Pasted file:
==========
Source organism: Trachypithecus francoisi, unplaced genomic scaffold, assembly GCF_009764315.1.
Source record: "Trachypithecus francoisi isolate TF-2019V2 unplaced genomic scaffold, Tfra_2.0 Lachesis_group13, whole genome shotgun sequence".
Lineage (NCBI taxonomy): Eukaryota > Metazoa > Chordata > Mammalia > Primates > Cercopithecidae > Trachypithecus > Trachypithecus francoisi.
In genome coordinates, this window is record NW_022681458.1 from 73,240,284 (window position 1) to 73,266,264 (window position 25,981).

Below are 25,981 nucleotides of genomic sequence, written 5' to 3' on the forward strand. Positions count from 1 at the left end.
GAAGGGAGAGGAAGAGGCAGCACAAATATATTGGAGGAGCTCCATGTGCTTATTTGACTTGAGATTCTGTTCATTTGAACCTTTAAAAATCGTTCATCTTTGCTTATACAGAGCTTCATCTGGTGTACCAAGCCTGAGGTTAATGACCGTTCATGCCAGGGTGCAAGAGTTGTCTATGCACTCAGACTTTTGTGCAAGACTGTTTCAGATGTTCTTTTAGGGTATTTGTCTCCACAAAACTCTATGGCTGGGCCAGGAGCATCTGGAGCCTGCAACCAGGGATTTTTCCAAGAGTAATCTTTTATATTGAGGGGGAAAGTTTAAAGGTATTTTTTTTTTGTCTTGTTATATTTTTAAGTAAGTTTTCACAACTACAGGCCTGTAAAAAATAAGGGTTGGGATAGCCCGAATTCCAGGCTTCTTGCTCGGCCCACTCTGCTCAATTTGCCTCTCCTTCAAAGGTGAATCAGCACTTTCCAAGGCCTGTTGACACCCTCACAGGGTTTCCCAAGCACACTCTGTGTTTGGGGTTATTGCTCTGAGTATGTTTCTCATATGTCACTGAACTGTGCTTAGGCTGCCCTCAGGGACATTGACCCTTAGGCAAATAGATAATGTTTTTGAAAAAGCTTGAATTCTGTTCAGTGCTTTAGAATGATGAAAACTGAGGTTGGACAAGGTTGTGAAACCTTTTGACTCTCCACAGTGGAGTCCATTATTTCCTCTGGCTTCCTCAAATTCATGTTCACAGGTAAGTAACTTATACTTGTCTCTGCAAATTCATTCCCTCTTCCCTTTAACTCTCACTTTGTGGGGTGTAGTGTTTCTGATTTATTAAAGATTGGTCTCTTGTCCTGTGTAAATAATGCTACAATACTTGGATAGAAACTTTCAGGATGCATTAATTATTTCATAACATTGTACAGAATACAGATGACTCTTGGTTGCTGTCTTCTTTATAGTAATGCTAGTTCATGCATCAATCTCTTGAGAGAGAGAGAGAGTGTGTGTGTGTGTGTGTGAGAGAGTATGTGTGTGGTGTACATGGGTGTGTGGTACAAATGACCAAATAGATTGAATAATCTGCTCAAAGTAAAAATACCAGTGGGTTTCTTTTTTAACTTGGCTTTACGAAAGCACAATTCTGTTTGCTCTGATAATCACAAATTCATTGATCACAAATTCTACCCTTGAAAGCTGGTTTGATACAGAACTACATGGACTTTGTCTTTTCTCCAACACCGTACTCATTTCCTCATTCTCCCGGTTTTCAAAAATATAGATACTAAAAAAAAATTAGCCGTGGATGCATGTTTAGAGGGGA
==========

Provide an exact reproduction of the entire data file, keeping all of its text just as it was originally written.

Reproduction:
Source organism: Trachypithecus francoisi, unplaced genomic scaffold, assembly GCF_009764315.1.
Source record: "Trachypithecus francoisi isolate TF-2019V2 unplaced genomic scaffold, Tfra_2.0 Lachesis_group13, whole genome shotgun sequence".
Lineage (NCBI taxonomy): Eukaryota > Metazoa > Chordata > Mammalia > Primates > Cercopithecidae > Trachypithecus > Trachypithecus francoisi.
In genome coordinates, this window is record NW_022681458.1 from 73,240,284 (window position 1) to 73,266,264 (window position 25,981).

Below are 25,981 nucleotides of genomic sequence, written 5' to 3' on the forward strand. Positions count from 1 at the left end.
GAAGGGAGAGGAAGAGGCAGCACAAATATATTGGAGGAGCTCCATGTGCTTATTTGACTTGAGATTCTGTTCATTTGAACCTTTAAAAATCGTTCATCTTTGCTTATACAGAGCTTCATCTGGTGTACCAAGCCTGAGGTTAATGACCGTTCATGCCAGGGTGCAAGAGTTGTCTATGCACTCAGACTTTTGTGCAAGACTGTTTCAGATGTTCTTTTAGGGTATTTGTCTCCACAAAACTCTATGGCTGGGCCAGGAGCATCTGGAGCCTGCAACCAGGGATTTTTCCAAGAGTAATCTTTTATATTGAGGGGGAAAGTTTAAAGGTATTTTTTTTTTGTCTTGTTATATTTTTAAGTAAGTTTTCACAACTACAGGCCTGTAAAAAATAAGGGTTGGGATAGCCCGAATTCCAGGCTTCTTGCTCGGCCCACTCTGCTCAATTTGCCTCTCCTTCAAAGGTGAATCAGCACTTTCCAAGGCCTGTTGACACCCTCACAGGGTTTCCCAAGCACACTCTGTGTTTGGGGTTATTGCTCTGAGTATGTTTCTCATATGTCACTGAACTGTGCTTAGGCTGCCCTCAGGGACATTGACCCTTAGGCAAATAGATAATGTTTTTGAAAAAGCTTGAATTCTGTTCAGTGCTTTAGAATGATGAAAACTGAGGTTGGACAAGGTTGTGAAACCTTTTGACTCTCCACAGTGGAGTCCATTATTTCCTCTGGCTTCCTCAAATTCATGTTCACAGGTAAGTAACTTATACTTGTCTCTGCAAATTCATTCCCTCTTCCCTTTAACTCTCACTTTGTGGGGTGTAGTGTTTCTGATTTATTAAAGATTGGTCTCTTGTCCTGTGTAAATAATGCTACAATACTTGGATAGAAACTTTCAGGATGCATTAATTATTTCATAACATTGTACAGAATACAGATGACTCTTGGTTGCTGTCTTCTTTATAGTAATGCTAGTTCATGCATCAATCTCTTGAGAGAGAGAGAGAGTGTGTGTGTGTGTGTGTGAGAGAGTATGTGTGTGGTGTACATGGGTGTGTGGTACAAATGACCAAATAGATTGAATAATCTGCTCAAAGTAAAAATACCAGTGGGTTTCTTTTTTAACTTGGCTTTACGAAAGCACAATTCTGTTTGCTCTGATAATCACAAATTCATTGATCACAAATTCTACCCTTGAAAGCTGGTTTGATACAGAACTACATGGACTTTGTCTTTTCTCCAACACCGTACTCATTTCCTCATTCTCCCGGTTTTCAAAAATATAGATACTAAAAAAAAATTAGCCGTGGATGCATGTTTAGAGGGGA